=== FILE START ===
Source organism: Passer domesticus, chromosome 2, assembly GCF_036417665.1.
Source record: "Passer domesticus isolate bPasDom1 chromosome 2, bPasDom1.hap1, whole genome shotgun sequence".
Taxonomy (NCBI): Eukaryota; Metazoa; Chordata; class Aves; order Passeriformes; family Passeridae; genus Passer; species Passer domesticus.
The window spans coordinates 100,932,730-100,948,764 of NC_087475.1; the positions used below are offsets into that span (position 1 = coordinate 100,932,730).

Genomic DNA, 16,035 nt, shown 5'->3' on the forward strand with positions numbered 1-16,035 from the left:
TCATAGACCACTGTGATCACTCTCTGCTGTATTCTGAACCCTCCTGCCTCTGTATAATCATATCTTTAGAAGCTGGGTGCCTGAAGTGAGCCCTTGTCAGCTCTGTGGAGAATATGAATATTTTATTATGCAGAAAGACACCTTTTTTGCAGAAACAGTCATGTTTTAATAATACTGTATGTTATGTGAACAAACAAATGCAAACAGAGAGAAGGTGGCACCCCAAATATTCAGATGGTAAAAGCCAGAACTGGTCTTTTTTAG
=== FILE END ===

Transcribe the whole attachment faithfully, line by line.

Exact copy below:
Source organism: Passer domesticus, chromosome 2, assembly GCF_036417665.1.
Source record: "Passer domesticus isolate bPasDom1 chromosome 2, bPasDom1.hap1, whole genome shotgun sequence".
Taxonomy (NCBI): Eukaryota; Metazoa; Chordata; class Aves; order Passeriformes; family Passeridae; genus Passer; species Passer domesticus.
The window spans coordinates 100,932,730-100,948,764 of NC_087475.1; the positions used below are offsets into that span (position 1 = coordinate 100,932,730).

Genomic DNA, 16,035 nt, shown 5'->3' on the forward strand with positions numbered 1-16,035 from the left:
TCATAGACCACTGTGATCACTCTCTGCTGTATTCTGAACCCTCCTGCCTCTGTATAATCATATCTTTAGAAGCTGGGTGCCTGAAGTGAGCCCTTGTCAGCTCTGTGGAGAATATGAATATTTTATTATGCAGAAAGACACCTTTTTTGCAGAAACAGTCATGTTTTAATAATACTGTATGTTATGTGAACAAACAAATGCAAACAGAGAGAAGGTGGCACCCCAAATATTCAGATGGTAAAAGCCAGAACTGGTCTTTTTTAG